Bulldozers set to destroy public housing in New Orleans: Tens of thousands homeless


Image from New Orleans IndyMedia

Saturday December 15 will begin the official demolition process of some 4600 public housing units. Hundreds of activists- many from around the country-will be awaiting the crews that arrive for demolition preparations.

Less than a mile away from two of the housing developments, dozens of red tents blanket the green space of City Hall’s Duncan Plaza, providing refuge for hundreds of the city’s 12,000 or more homeless residents. The homeless population has more than doubled since Hurricane Katrina. Many of those who sleep on the city’s streets, underpasses, in cars, and in parks had homes before the hurricane, while rents have more than doubled in the last 2 ½ years.

Meanwhile, thousands of former homeowners and their families are combing through want ads for housing from the cramped space of FEMA trailers, from which they will be evicted en mass in coming weeks.

Only a few days before Christmas, New Orleans is facing a housing crisis of epic proportions. The dire state of housing in New Orleans is owes much to decades of brutal economic and social policies which have played out in cities across the US. However, the particular intensity of the New Orleans crisis is the result of free market policies run amok: privatization, a lack of adequate transitional housing, and a failure to regulate rental costs in a city where 80% of the housing stock was damaged.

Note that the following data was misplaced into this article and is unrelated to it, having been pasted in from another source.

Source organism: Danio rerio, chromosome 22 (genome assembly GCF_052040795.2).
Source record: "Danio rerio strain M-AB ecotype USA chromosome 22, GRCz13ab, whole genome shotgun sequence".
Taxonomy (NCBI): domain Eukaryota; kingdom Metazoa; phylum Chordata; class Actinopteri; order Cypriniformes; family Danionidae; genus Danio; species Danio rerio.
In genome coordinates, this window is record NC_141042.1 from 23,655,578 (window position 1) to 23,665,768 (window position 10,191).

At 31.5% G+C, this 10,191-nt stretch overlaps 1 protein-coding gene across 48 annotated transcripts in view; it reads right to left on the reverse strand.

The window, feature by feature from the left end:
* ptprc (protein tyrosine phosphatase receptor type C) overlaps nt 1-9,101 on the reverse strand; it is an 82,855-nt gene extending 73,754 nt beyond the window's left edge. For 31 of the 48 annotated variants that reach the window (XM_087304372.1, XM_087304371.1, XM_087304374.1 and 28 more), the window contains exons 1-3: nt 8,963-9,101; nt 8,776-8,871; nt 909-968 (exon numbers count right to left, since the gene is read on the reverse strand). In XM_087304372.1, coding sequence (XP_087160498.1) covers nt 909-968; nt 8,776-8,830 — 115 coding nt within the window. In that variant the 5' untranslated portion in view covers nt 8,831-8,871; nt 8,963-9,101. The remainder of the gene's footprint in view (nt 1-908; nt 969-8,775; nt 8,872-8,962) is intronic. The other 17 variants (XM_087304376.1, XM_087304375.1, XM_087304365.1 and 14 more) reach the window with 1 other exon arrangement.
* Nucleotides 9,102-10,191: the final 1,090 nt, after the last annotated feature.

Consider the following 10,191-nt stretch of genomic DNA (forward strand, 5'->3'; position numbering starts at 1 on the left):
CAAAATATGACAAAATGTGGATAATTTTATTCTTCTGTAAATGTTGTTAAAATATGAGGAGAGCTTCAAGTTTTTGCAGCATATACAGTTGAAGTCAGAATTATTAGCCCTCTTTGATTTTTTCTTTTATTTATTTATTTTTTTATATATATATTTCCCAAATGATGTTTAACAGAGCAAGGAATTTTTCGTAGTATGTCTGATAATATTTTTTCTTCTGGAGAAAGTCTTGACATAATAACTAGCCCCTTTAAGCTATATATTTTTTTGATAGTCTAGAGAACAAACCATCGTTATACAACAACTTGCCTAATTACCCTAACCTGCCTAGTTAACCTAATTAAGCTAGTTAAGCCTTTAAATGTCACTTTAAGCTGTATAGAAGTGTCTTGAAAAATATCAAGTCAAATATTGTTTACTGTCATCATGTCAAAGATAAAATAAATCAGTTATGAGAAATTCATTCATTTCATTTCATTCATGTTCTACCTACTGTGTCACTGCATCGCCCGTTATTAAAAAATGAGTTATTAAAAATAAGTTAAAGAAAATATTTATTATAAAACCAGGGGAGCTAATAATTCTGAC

Over 100 activists pack city planning meeting

There is resistance. On Monday December 10, over 100 activists packed a city planning meeting to ask for a stay of city issued demolition permits for three of the four housing developments. This comes on the heels of rising militancy among housing activists. On Thursday December 6, dozens of public housing residents and their supporters disrupted a New Orleans City Council meeting, leading to the arrest of prominent human rights lawyer Bill Quigley. On Sunday December 9, 150 people marched on the home of Mayor Nagin to protest his lack of compassion, awarding him a lump of coal.

Civil disobedience training is being held for the activists arriving from out of town, but more importantly, local organizers are putting together coalitions that include influential public housing residents. How many residents will ultimately become involved in this struggle is hard to say, as many are still displaced. A serious concern among long-term organizers is a substitution-ism where mostly white youth with little connection to the city are arriving in droves, while residents have not yet shown up in similar numbers.

Long Decline and 2 ½ Years of Crisis

This is but the latest battle in a long fight against the destruction of public housing in New Orleans. Policymakers at the city and federal level (HANO and HUD) have been moving to destroy public housing as we know it for some time. These entities used the storm as an excuse to shutter public housing and put up large chain link fences and metal plates over doors, preventing residents from returning.